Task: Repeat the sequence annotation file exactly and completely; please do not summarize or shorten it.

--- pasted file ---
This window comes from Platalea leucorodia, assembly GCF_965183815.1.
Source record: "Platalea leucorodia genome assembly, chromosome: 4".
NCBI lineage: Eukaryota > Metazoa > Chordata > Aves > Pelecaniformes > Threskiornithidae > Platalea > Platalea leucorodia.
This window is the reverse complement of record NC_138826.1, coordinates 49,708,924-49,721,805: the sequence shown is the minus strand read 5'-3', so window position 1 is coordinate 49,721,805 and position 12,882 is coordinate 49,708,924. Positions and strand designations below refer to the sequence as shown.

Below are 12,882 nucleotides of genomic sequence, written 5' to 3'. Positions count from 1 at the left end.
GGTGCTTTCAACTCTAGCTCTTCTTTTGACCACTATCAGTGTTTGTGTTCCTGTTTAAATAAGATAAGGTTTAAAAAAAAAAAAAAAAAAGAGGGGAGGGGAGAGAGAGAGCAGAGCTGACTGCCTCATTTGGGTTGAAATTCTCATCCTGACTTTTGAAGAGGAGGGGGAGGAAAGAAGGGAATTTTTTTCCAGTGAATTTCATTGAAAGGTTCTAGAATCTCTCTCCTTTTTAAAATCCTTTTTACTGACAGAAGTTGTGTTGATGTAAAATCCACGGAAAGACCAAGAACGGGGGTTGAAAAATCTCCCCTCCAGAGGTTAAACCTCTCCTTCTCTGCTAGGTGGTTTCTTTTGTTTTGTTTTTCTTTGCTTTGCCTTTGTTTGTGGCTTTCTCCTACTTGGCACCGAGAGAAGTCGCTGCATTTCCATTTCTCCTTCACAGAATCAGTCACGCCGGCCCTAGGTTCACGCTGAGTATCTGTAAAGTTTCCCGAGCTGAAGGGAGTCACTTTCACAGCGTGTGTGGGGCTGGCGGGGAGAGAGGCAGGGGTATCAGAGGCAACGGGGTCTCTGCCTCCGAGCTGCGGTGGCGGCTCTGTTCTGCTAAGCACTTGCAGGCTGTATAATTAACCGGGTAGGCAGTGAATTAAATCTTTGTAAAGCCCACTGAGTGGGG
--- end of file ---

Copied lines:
This window comes from Platalea leucorodia, assembly GCF_965183815.1.
Source record: "Platalea leucorodia genome assembly, chromosome: 4".
NCBI lineage: Eukaryota > Metazoa > Chordata > Aves > Pelecaniformes > Threskiornithidae > Platalea > Platalea leucorodia.
This window is the reverse complement of record NC_138826.1, coordinates 49,708,924-49,721,805: the sequence shown is the minus strand read 5'-3', so window position 1 is coordinate 49,721,805 and position 12,882 is coordinate 49,708,924. Positions and strand designations below refer to the sequence as shown.

Below are 12,882 nucleotides of genomic sequence, written 5' to 3'. Positions count from 1 at the left end.
GGTGCTTTCAACTCTAGCTCTTCTTTTGACCACTATCAGTGTTTGTGTTCCTGTTTAAATAAGATAAGGTTTAAAAAAAAAAAAAAAAAAGAGGGGAGGGGAGAGAGAGAGCAGAGCTGACTGCCTCATTTGGGTTGAAATTCTCATCCTGACTTTTGAAGAGGAGGGGGAGGAAAGAAGGGAATTTTTTTCCAGTGAATTTCATTGAAAGGTTCTAGAATCTCTCTCCTTTTTAAAATCCTTTTTACTGACAGAAGTTGTGTTGATGTAAAATCCACGGAAAGACCAAGAACGGGGGTTGAAAAATCTCCCCTCCAGAGGTTAAACCTCTCCTTCTCTGCTAGGTGGTTTCTTTTGTTTTGTTTTTCTTTGCTTTGCCTTTGTTTGTGGCTTTCTCCTACTTGGCACCGAGAGAAGTCGCTGCATTTCCATTTCTCCTTCACAGAATCAGTCACGCCGGCCCTAGGTTCACGCTGAGTATCTGTAAAGTTTCCCGAGCTGAAGGGAGTCACTTTCACAGCGTGTGTGGGGCTGGCGGGGAGAGAGGCAGGGGTATCAGAGGCAACGGGGTCTCTGCCTCCGAGCTGCGGTGGCGGCTCTGTTCTGCTAAGCACTTGCAGGCTGTATAATTAACCGGGTAGGCAGTGAATTAAATCTTTGTAAAGCCCACTGAGTGGGG